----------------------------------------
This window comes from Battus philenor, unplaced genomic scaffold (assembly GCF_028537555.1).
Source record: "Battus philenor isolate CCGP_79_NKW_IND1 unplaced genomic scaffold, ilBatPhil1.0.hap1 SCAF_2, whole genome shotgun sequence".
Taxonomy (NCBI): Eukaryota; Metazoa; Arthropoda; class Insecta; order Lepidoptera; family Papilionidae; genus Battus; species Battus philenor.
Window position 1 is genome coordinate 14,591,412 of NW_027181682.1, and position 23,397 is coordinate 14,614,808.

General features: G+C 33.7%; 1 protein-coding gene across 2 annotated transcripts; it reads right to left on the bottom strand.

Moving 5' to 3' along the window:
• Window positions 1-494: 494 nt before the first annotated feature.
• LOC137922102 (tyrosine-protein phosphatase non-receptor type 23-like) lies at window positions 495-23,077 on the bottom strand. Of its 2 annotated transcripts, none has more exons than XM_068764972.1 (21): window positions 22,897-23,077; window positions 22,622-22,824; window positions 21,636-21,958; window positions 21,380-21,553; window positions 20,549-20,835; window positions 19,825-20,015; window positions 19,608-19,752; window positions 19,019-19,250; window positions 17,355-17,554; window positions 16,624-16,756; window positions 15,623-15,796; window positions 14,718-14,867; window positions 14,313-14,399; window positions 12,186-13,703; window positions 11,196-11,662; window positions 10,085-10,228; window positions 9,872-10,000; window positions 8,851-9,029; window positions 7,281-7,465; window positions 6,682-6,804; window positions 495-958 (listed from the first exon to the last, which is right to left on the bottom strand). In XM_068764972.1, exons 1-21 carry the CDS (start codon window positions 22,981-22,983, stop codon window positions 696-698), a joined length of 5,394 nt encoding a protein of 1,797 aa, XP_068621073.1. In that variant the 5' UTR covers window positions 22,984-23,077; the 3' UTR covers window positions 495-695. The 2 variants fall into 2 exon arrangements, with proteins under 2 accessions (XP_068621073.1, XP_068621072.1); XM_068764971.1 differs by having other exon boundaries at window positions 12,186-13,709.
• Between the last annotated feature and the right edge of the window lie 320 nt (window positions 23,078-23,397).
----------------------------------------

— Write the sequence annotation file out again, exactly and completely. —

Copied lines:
This window comes from Battus philenor, unplaced genomic scaffold (assembly GCF_028537555.1).
Source record: "Battus philenor isolate CCGP_79_NKW_IND1 unplaced genomic scaffold, ilBatPhil1.0.hap1 SCAF_2, whole genome shotgun sequence".
Taxonomy (NCBI): Eukaryota; Metazoa; Arthropoda; class Insecta; order Lepidoptera; family Papilionidae; genus Battus; species Battus philenor.
Window position 1 is genome coordinate 14,591,412 of NW_027181682.1, and position 23,397 is coordinate 14,614,808.

General features: G+C 33.7%; 1 protein-coding gene across 2 annotated transcripts; it reads right to left on the bottom strand.

Moving 5' to 3' along the window:
• Window positions 1-494: 494 nt before the first annotated feature.
• LOC137922102 (tyrosine-protein phosphatase non-receptor type 23-like) lies at window positions 495-23,077 on the bottom strand. Of its 2 annotated transcripts, none has more exons than XM_068764972.1 (21): window positions 22,897-23,077; window positions 22,622-22,824; window positions 21,636-21,958; window positions 21,380-21,553; window positions 20,549-20,835; window positions 19,825-20,015; window positions 19,608-19,752; window positions 19,019-19,250; window positions 17,355-17,554; window positions 16,624-16,756; window positions 15,623-15,796; window positions 14,718-14,867; window positions 14,313-14,399; window positions 12,186-13,703; window positions 11,196-11,662; window positions 10,085-10,228; window positions 9,872-10,000; window positions 8,851-9,029; window positions 7,281-7,465; window positions 6,682-6,804; window positions 495-958 (listed from the first exon to the last, which is right to left on the bottom strand). In XM_068764972.1, exons 1-21 carry the CDS (start codon window positions 22,981-22,983, stop codon window positions 696-698), a joined length of 5,394 nt encoding a protein of 1,797 aa, XP_068621073.1. In that variant the 5' UTR covers window positions 22,984-23,077; the 3' UTR covers window positions 495-695. The 2 variants fall into 2 exon arrangements, with proteins under 2 accessions (XP_068621073.1, XP_068621072.1); XM_068764971.1 differs by having other exon boundaries at window positions 12,186-13,709.
• Between the last annotated feature and the right edge of the window lie 320 nt (window positions 23,078-23,397).